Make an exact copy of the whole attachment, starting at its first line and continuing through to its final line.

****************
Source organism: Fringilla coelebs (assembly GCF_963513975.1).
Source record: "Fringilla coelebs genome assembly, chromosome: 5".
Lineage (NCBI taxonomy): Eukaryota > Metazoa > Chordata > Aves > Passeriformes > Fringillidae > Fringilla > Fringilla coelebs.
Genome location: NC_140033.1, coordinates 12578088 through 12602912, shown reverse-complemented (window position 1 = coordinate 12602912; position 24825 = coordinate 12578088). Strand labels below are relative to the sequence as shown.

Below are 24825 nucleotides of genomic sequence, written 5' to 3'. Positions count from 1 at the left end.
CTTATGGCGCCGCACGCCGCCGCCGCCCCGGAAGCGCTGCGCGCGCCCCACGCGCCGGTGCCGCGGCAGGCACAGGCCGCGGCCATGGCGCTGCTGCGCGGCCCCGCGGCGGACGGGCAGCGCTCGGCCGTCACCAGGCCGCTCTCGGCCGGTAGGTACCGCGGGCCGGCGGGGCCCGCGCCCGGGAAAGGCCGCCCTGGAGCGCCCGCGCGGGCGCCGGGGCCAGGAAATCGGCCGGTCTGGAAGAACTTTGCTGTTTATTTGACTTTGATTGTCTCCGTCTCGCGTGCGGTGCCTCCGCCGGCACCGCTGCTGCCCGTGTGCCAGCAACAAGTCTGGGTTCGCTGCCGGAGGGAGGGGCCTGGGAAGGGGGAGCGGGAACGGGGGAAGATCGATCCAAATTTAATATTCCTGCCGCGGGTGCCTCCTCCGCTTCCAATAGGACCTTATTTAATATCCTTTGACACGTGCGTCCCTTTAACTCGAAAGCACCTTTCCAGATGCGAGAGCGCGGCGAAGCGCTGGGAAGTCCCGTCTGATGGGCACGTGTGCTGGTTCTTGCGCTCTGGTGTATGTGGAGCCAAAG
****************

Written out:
Source organism: Fringilla coelebs (assembly GCF_963513975.1).
Source record: "Fringilla coelebs genome assembly, chromosome: 5".
Lineage (NCBI taxonomy): Eukaryota > Metazoa > Chordata > Aves > Passeriformes > Fringillidae > Fringilla > Fringilla coelebs.
Genome location: NC_140033.1, coordinates 12578088 through 12602912, shown reverse-complemented (window position 1 = coordinate 12602912; position 24825 = coordinate 12578088). Strand labels below are relative to the sequence as shown.

Below are 24825 nucleotides of genomic sequence, written 5' to 3'. Positions count from 1 at the left end.
CTTATGGCGCCGCACGCCGCCGCCGCCCCGGAAGCGCTGCGCGCGCCCCACGCGCCGGTGCCGCGGCAGGCACAGGCCGCGGCCATGGCGCTGCTGCGCGGCCCCGCGGCGGACGGGCAGCGCTCGGCCGTCACCAGGCCGCTCTCGGCCGGTAGGTACCGCGGGCCGGCGGGGCCCGCGCCCGGGAAAGGCCGCCCTGGAGCGCCCGCGCGGGCGCCGGGGCCAGGAAATCGGCCGGTCTGGAAGAACTTTGCTGTTTATTTGACTTTGATTGTCTCCGTCTCGCGTGCGGTGCCTCCGCCGGCACCGCTGCTGCCCGTGTGCCAGCAACAAGTCTGGGTTCGCTGCCGGAGGGAGGGGCCTGGGAAGGGGGAGCGGGAACGGGGGAAGATCGATCCAAATTTAATATTCCTGCCGCGGGTGCCTCCTCCGCTTCCAATAGGACCTTATTTAATATCCTTTGACACGTGCGTCCCTTTAACTCGAAAGCACCTTTCCAGATGCGAGAGCGCGGCGAAGCGCTGGGAAGTCCCGTCTGATGGGCACGTGTGCTGGTTCTTGCGCTCTGGTGTATGTGGAGCCAAAG